“Contrary to popular belief, international relations scholars are not doves,” according to a new survey of IR scholars (Foreign Policy article here; full results here; hat-tip Daniel Drezner), “most believe that military force is warranted under the right conditions.”
What do the others believe? That it’s warranted under the wrong conditions? Unwarranted even when the conditions are right?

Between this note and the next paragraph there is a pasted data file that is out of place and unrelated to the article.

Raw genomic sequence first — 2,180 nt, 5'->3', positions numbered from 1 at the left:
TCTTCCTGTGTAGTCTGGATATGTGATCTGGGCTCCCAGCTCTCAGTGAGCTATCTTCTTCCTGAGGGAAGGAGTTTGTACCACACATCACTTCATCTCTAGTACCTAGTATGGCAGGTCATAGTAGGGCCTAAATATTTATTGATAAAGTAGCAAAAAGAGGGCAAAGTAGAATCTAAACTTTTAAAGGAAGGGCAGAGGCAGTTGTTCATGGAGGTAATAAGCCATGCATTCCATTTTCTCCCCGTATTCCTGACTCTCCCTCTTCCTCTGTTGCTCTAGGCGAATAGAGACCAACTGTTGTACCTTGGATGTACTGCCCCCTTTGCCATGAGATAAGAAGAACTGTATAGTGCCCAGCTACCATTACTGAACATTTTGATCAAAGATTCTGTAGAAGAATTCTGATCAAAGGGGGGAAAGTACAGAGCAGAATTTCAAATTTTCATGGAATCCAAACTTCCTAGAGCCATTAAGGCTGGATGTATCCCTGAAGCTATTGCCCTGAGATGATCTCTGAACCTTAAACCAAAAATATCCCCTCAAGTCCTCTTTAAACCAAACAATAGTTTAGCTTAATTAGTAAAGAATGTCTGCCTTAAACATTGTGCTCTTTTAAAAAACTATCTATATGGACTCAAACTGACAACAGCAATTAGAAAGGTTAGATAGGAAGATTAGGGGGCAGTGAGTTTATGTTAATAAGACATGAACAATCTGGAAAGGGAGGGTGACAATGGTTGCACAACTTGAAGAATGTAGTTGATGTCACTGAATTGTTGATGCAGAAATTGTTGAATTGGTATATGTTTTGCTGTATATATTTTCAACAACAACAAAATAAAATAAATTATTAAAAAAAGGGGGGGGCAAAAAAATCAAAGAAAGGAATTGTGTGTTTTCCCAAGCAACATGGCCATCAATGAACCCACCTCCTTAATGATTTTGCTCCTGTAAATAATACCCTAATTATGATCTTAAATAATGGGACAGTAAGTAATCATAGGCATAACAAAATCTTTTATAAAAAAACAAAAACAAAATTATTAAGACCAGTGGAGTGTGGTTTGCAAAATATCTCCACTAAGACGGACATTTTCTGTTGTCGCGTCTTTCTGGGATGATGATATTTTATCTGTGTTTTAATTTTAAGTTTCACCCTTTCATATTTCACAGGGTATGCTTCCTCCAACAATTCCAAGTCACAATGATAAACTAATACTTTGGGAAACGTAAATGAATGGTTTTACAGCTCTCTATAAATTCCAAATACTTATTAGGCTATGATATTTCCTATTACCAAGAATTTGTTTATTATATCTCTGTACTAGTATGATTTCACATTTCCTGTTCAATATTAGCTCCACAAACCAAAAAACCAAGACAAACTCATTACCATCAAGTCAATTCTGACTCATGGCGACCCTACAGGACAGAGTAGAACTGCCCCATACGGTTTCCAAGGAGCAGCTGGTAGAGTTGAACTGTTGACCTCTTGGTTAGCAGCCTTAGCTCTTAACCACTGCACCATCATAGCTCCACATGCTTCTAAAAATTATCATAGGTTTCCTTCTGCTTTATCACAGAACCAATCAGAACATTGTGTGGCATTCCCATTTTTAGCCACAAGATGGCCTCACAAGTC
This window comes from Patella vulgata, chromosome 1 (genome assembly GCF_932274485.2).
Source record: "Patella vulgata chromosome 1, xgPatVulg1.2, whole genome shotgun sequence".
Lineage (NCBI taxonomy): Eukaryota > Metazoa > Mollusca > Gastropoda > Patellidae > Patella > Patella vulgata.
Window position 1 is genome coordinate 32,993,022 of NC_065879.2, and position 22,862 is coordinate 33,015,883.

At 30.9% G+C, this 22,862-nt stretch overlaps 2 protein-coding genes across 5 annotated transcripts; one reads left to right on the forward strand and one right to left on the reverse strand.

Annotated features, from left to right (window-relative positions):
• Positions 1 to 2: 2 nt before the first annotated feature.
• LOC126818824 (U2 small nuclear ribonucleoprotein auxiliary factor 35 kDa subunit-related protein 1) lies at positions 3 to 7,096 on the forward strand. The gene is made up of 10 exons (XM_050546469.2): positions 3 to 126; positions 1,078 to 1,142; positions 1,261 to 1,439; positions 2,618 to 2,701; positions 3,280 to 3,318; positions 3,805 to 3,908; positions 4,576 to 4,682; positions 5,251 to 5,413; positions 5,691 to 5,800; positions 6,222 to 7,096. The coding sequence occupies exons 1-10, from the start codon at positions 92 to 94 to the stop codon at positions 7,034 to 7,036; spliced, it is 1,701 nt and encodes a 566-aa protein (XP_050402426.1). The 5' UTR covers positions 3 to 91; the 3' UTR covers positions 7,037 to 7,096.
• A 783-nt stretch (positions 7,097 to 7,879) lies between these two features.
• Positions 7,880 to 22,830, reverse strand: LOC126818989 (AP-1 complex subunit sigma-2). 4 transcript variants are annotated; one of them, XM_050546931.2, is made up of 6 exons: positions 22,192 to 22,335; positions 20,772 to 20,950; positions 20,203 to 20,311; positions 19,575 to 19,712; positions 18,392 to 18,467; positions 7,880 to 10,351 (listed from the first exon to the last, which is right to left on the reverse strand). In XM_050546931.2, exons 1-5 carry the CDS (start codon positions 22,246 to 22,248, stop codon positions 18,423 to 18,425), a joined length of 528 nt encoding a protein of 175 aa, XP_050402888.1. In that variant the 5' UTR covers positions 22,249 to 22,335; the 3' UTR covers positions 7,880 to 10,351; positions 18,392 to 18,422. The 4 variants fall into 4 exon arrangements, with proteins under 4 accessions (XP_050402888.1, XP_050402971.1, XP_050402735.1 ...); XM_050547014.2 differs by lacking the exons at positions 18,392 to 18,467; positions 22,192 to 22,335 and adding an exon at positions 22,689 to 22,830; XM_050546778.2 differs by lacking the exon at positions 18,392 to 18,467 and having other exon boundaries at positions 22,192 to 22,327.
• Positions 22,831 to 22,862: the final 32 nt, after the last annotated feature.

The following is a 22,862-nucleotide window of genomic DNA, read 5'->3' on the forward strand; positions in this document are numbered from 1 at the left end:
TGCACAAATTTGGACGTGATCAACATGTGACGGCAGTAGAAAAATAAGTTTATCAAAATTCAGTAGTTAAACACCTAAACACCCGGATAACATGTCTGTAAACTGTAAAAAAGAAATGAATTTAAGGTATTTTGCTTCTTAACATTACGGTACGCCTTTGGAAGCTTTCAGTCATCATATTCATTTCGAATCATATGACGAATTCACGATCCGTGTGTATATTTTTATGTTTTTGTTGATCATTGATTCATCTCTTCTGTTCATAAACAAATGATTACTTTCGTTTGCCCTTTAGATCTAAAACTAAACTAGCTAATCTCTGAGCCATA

As Dan remarks, the really interesting result has to do with this bit of realist convergence with liberal thinking: “we found realists to be much more supportive of military intervention with a U.N. imprimatur than they are of action without such backing. Among realists, in fact, the gap between support for multilateral and unilateral intervention in North Korea is identical to the gap among scholars of the liberal tradition, whose theories explicitly favor cooperation.” Dan Nexon comments, “I don’t believe this is because realists have suddenly turned into Wilsonsians; rather, I suspect the data reflects how a broad cross-section of realist scholars have come to the conclusion that international legitimacy greases the wheels of power and makes counterbalancing less likely.” I’m no professor, but it seems to me that reaching that conclusion substantially constitutes turning into a Wilsonian.